Scientists Discover That Extremely Rare Collection of 160-Million-Year-Old Sea Spider Fossils Are Closely Related to Living Species

Palaeopycnogonides gracilis

Researchers have discovered 160-million-year-old sea spider fossils in Southern France that are closely related to living species. These findings offer insights into the evolution of sea spiders and will help calibrate the molecular clock, improving our understanding of arthropod evolution. Palaeopycnogonides gracilis (normal color). Credit: Dr Romain Sabroux

An extremely rare collection of 160-million-year-old sea spider fossils from Southern France are closely related to living species, unlike older fossils of their kind.

These fossils offer vital insights into the evolutionary journey of sea spiders, revealing that the diversity we see today began taking shape during the Jurassic period.

Lead author Dr Romain Sabroux from the University of Bristol’s School of Earth Sciences, said: “Sea spiders (Pycnogonida), are a group of marine animals that is overall very poorly studied.

“However, they are very interesting to understand the evolution of arthropods [the group that includes insects, arachnids, crustaceans, centipedes, and millipedes] as they appeared relatively early in the arthropod tree of life. That’s why we are interested in their evolution.

“Sea spider fossils are very rare, but we know a few of them from different periods. One of the most remarkable fauna, by its diversity and its abundance, is the one of La Voulte-sur-Rhône that dates back to the Jurassic, some 160 million years ago.”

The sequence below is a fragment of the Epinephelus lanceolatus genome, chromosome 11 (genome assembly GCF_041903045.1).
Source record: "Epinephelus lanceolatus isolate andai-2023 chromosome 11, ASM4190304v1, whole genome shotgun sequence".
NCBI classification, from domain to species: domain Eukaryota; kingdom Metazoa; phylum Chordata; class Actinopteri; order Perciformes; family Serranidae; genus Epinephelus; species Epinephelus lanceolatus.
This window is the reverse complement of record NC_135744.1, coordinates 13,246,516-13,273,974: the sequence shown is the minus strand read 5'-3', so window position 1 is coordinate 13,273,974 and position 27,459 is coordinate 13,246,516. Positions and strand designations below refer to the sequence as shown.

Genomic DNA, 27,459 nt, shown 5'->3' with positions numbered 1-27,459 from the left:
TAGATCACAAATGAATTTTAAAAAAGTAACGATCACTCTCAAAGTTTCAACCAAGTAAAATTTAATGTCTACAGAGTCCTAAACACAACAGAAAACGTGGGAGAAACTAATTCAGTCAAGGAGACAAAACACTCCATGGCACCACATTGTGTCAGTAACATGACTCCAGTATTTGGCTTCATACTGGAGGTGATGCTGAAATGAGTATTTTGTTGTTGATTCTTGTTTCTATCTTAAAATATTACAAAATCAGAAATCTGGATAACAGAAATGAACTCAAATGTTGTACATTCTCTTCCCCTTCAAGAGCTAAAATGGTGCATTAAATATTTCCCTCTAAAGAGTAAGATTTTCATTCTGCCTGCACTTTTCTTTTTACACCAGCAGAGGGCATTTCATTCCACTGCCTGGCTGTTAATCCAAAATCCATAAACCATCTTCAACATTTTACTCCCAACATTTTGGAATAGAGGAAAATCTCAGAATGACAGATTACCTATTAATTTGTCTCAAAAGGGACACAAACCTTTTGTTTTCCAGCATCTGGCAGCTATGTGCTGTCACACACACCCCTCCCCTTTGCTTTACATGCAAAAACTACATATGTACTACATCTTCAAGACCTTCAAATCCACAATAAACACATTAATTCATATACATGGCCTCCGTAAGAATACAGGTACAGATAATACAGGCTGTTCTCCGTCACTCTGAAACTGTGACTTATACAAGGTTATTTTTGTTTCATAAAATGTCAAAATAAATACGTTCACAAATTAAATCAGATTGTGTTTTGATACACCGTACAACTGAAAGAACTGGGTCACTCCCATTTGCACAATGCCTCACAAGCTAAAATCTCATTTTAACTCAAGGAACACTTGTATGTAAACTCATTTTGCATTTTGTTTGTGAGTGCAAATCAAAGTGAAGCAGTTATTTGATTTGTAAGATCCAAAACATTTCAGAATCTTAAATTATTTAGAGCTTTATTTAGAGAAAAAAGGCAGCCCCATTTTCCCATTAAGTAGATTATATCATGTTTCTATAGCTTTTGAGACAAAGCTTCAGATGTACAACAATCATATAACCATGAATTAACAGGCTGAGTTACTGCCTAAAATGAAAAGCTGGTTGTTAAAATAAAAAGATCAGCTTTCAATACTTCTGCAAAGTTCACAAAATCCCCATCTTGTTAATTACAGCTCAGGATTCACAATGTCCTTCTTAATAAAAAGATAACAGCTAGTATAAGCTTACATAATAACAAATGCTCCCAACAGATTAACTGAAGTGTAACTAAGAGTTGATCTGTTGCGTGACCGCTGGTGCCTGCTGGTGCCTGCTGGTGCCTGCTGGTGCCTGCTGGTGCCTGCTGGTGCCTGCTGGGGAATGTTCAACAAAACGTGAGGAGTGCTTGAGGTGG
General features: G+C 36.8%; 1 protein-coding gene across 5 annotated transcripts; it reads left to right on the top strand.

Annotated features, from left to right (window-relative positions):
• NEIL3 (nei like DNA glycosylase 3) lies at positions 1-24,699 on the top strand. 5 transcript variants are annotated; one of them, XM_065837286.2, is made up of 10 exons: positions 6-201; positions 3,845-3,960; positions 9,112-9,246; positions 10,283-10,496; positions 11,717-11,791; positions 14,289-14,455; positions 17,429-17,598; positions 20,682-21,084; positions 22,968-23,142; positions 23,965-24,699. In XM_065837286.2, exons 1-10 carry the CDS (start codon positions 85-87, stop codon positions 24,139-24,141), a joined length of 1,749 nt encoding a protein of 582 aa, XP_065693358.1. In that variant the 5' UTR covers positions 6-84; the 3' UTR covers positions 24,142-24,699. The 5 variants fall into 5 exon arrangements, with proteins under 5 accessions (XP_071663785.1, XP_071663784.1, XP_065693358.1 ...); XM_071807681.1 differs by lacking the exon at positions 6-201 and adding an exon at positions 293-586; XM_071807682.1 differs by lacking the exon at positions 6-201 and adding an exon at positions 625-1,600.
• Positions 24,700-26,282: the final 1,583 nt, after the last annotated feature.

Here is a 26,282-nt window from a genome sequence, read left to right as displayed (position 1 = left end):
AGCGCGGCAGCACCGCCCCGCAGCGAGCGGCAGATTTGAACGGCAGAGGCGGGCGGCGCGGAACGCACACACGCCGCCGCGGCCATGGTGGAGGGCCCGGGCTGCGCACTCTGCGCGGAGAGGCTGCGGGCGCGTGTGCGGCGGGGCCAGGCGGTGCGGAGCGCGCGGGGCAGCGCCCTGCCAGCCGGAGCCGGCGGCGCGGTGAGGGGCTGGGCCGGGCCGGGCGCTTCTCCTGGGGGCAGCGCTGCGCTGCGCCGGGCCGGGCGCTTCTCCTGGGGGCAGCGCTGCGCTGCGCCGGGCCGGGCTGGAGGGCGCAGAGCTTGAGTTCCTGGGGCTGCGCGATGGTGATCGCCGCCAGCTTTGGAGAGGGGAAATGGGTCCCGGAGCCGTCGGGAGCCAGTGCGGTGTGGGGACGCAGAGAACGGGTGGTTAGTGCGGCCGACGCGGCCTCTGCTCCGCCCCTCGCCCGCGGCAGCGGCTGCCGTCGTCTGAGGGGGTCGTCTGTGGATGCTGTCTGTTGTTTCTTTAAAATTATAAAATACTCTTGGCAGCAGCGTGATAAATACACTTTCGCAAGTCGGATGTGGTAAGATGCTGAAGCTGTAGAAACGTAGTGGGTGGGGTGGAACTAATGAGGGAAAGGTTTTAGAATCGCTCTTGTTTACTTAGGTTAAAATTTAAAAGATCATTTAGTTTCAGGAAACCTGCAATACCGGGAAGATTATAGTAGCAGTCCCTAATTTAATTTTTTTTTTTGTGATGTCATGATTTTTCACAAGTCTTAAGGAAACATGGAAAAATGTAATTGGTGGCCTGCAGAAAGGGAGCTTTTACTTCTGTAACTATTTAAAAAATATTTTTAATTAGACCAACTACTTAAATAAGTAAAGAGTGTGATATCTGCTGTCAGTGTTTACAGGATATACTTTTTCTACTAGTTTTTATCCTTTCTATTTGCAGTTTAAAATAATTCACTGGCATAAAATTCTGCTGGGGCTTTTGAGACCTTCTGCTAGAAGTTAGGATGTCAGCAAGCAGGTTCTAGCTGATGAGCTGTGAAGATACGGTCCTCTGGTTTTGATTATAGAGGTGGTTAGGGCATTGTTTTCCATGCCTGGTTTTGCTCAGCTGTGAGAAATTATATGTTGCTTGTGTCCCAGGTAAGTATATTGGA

Unlike older sea spider fossils, the La Voulte pycnogonids are morphologically similar (but not identical) to living species, and previous studies suggested they could be closely related to living sea spider families. But these hypotheses were restricted by the limitation of their observation means. As it was impossible to access what was hidden in the rock fossils, Dr. Sabroux and his team traveled to Paris and set out to investigate this question with cutting-edge approaches.

Palaeopycnogonides gracilis Blue and Pink

Palaeopycnogonides gracilis in blue and pink; that is drawn from the reflectance transformation Imaging technic). Credit: Dr Romain Sabroux

Dr. Sabroux explained: “We used two methods to reinvestigate the morphology of the fossils: X-ray microtomography, to ‘look inside’ the rock, find morphological features hidden inside and reconstruct a 3D model of the fossilized specimen; and Reflectance Transformation Imaging, a picture technic that relies on varied orientation of the light around the fossil to enhance the visibility of inconspicuous features on their surface.

“From these new insights, we drew new morphological information to compare them with extant species,” explained Dr Sabroux.

This confirmed that these fossils are close relatives to surviving pycnogonids. Two of these fossils belong to two living pycnogonid families: Colossopantopodus boissinensis was a Colossendeidae while another, Palaeoendeis elmii was an Endeidae. The third species, Palaeopycnogonides gracilis, seems to belong to a family that has disappeared today.